"The Blanks" – When the authorities begin rounding up Blanks (individuals unregistered in the computer databanks), someone strikes back by threatening to destroy the city's technological infrastructure.

"Academy" – Blank Reg is framed for hijacking network transmission, a crime punishable by death. Edison tracks the leads to a school for the gifted once attended by Bryce.

-Disc 3-
"Deities" – An old flame of Edison's is now the head of a church promising its followers a second life inside the virtual world.

"Grossberg's Return" – Now working for rival Network 66, Grossberg schemes to rig the elections in order for his own candidate to win.

"Dream Thieves" – Long before Christopher Nolan, an upstart network look to steal people's dreams in order to broadcast them, but the process has dire consequences. Look for an appearance by Jenette Goldstein from "Aliens."

"Whackets" – Blank Reg has a massive hit on his hands with a game show called Whacketts. Unbeknownst to him, the show has become popular due to subliminal messages inserted by an unscrupulous programmer played by Bill Maher.

-Disc 4-
"Neurostim" – Zik Zak, Network 23's sponsor, attempts to cut out the middle man with bracelets that beam signals directly into the minds of consumers, forcing them to compulsively purchase their products.

"Lessons" – The censor bureau being rounding up Blanks who have been pirating educational programming intended only for the wealthy.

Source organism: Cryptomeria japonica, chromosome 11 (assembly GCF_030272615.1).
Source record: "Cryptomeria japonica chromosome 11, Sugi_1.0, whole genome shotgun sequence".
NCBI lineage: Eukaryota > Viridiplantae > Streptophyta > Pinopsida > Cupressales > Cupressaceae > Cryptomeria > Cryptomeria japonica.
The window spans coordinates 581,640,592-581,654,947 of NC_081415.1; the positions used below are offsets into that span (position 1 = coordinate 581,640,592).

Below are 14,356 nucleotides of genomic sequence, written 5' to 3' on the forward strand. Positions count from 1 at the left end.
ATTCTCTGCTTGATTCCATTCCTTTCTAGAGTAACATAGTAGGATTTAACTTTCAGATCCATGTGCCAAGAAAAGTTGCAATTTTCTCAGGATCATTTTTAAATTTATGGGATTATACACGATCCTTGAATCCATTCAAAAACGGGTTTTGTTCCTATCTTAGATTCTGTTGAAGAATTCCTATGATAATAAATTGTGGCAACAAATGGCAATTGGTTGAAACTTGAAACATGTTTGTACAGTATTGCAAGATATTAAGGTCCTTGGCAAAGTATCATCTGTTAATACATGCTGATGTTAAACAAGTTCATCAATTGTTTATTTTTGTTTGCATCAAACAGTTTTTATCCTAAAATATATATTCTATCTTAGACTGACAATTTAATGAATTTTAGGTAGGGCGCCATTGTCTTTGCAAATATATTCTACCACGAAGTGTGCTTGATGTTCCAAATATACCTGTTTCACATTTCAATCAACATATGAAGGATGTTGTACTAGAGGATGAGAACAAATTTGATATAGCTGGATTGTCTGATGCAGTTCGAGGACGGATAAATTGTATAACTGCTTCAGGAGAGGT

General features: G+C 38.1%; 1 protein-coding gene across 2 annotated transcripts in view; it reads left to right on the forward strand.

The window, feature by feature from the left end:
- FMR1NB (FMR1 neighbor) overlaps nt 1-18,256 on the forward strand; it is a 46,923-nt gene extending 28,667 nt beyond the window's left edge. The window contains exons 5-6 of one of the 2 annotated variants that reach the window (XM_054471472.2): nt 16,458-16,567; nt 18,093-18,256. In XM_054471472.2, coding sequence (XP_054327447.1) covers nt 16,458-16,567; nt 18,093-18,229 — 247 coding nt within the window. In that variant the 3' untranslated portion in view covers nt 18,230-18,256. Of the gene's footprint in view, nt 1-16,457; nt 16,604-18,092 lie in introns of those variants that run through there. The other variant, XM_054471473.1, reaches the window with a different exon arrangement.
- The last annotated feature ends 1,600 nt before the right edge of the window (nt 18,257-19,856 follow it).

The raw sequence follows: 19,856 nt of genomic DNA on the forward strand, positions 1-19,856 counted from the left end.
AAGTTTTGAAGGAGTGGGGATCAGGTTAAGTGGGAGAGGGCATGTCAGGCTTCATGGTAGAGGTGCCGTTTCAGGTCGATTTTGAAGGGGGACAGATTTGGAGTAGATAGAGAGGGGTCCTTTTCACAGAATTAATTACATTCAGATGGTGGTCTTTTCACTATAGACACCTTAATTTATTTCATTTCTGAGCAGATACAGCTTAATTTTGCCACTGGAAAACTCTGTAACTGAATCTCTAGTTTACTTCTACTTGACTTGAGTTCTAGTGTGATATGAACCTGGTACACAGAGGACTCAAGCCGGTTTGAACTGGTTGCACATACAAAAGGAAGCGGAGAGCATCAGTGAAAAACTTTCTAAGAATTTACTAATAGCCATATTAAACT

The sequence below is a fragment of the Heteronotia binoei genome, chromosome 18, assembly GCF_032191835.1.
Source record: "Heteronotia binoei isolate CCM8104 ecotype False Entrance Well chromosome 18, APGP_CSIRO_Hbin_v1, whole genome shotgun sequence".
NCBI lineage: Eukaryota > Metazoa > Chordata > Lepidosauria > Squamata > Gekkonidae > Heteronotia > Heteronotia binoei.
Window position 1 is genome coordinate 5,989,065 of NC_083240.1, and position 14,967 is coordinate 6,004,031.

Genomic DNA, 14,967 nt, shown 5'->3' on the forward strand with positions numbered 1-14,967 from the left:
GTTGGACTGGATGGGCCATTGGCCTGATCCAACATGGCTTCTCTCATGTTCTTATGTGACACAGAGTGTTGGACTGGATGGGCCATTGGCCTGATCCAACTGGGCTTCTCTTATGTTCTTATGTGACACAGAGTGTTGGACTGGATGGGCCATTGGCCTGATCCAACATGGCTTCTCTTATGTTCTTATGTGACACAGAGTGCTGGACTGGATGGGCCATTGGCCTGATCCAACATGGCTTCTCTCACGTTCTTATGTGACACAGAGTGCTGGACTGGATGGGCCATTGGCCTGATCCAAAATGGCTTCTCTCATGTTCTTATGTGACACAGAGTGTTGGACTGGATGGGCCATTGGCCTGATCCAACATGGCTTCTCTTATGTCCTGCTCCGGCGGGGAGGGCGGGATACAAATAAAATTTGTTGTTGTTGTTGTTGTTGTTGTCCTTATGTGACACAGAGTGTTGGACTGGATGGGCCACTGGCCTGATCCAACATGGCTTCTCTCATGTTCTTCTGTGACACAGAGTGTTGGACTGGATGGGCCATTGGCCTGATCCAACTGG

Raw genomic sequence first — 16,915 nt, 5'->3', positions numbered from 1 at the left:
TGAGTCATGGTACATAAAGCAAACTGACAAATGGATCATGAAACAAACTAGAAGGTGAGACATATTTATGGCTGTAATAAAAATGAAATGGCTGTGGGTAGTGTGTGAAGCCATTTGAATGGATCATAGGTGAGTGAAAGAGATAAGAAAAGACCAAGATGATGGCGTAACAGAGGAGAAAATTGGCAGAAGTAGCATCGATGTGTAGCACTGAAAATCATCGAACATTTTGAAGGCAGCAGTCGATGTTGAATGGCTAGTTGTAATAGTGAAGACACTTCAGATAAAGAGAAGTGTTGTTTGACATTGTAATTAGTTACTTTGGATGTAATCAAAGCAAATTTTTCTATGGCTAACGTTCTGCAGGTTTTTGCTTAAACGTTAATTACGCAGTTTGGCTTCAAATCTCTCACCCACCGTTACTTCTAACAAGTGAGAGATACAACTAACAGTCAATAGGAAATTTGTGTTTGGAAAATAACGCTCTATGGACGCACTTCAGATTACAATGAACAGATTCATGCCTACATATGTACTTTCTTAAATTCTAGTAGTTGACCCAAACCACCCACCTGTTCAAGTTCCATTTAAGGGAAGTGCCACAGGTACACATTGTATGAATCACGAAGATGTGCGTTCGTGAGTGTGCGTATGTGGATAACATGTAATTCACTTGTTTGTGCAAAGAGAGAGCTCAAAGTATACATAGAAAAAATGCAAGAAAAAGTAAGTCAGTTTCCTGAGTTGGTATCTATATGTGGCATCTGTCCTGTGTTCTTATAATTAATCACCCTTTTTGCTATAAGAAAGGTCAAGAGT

"Baby Grobags" – Edison and Theora uncover a grotesque scheme by Network 66 to steal genetically engineered babies.

The video is presented in its original fullscreen aspect ratio. The show's creators experimented with different types of film and video to create a unique look for "Max Headroom." The picture quality looks like the sort of thing you'd see in syndication during the 80's. The transfer is pretty clean though rough around the edges.

The audio is presented in Dolby Digital 2.0. Sound is good with dialogue coming in crystal clear.

The bonus material, which can be watched separately or with a ‘Play All' option, is located on Disc 5.

Live on Network 23: The Story of Max Headroom (1:00:07) is an informative documentary with the show's creators as they discuss the origins of Max Headroom. They also discuss the series taking us from the beginning to its cancellation and its place in modern pop culture.

Looking Back at the Future (35:31) is a roundtable discussion with members of the cast. The participants are Jeffrey Tambor, Concetta Tomei, Amanda Pays, and Chris Young with producer Javier Grillo-Marxuach as moderator.

The Big-Time Blanks (12:06) is a sit-down interview with Morgan Sheppard and Concetta Tomei who talk about their characters, Blank Reg and Dominique.

The Science Behind the Fiction (11:56) is an interview with co-creator George Stone who discusses the science and technology of the show.

The Writers Remember (10:47) is an interview with story editors Michael Cassutt and Steve Roberts who talk about their work behind the scenes.

Producing Dystopia (7:51) is an interview with producer Brian Frankish who speaks about locating the futuristic sets of Max Headroom in Los Angeles and hiring the various production designers and make-up artists.

Noticeably missing from the extras is Matt Frewer. The original "20 Minutes into the Future" film was also not included due to rights issues.

Much like "Network" was in the 70's, "Max Headroom" proved to be eerily prophetic. Media manipulation by the powers that be, corporate-owned news, and the pervasiveness of technology were all themes of the show. Sadly, the show burned bright, but only for a brief period. In its second season, ABC moved it to Friday nights against "Miami Vice" and "Dallas." Max was simply no match for Sonny Crockett and J.R. Ewing. While the show's technology and effects are incredibly dated, the message still reverberates in modern society.